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What is the difference between ripping and burning a CD?

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Question:

I often hear the words "rip" and "ripping" as well as the words "burn" and "burning" when it comes to CDs.

Are they the same thing? If not, what's the difference between the two?

Thanks for your answer. Your service is great, and so is your show.

-- Grabo, listening on the net via KBNP in Warsaw, Poland

Answer:

Ripping a CD and burning a CD are actually the opposite of one another, but the same software is used for both processes.

Ripping a CD is the process of taking a CD that has content on it, usually a commercial music CD, inserting it into your computer, and then using software such as iTunes or Windows Media Player, converting each track on that CD into a digital file, usually an MP3 file. Your computer or portable digital audio player can then play those MP3 files at your leisure. It's called "ripping" because you "rip" through the CD, copying the files to your hard drive as you go.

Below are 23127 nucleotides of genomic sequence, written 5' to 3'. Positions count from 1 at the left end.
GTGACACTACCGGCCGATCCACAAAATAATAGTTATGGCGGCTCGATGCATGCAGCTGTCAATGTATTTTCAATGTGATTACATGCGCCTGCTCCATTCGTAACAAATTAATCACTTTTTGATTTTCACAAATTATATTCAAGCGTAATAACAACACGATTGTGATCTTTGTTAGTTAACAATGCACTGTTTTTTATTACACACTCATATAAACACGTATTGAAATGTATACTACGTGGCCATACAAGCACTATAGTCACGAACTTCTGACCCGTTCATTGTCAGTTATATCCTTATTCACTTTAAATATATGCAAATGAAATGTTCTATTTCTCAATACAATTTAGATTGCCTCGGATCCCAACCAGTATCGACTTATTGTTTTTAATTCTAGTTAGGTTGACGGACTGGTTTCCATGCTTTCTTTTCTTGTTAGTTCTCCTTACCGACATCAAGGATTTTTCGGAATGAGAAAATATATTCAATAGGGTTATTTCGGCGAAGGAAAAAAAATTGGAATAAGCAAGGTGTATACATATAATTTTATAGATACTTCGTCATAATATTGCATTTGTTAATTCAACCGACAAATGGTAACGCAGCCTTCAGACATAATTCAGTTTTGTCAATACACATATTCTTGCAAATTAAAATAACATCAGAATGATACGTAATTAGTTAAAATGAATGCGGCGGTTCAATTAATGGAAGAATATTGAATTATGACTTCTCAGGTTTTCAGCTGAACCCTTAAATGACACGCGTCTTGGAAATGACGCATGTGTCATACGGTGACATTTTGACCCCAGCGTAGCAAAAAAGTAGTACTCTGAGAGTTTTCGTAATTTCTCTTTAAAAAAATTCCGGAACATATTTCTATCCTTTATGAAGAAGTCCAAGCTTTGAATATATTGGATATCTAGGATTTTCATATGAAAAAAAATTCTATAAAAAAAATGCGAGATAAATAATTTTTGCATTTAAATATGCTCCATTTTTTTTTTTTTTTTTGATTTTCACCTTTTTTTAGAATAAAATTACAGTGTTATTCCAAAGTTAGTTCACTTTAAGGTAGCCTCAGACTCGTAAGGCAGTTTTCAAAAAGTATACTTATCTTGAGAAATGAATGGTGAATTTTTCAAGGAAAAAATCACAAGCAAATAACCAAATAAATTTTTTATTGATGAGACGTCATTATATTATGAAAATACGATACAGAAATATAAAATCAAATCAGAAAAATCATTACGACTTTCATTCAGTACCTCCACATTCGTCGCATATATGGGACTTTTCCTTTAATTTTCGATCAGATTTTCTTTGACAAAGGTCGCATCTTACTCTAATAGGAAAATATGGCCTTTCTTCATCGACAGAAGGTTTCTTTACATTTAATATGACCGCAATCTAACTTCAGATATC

By the way, as long as you don't share those MP3 files with anyone, it's perfectly legal to rip a CD for yourself.

Read on... (more ahead)







Burning a CD is just the opposite: It's assembling a number of MP3 files, converting them to WAV or AIFF files (the native format that can be written to an audio CD) and organizing them into a playlist. You then instruct the same software, iTunes or Windows Media Player, to "write" those tracks, in the order you placed them in your playlist, onto a recordable blank CD-R or CD-RW (the latter is re-useable). It's called "burning" because a laser is used to "burn" the data onto the blank CD-R or CD-RW.

You can actually learn more about this process with my 10 Quick Steps Guide to Converting LPs to CDs:

Thanks for listening, and for asking!



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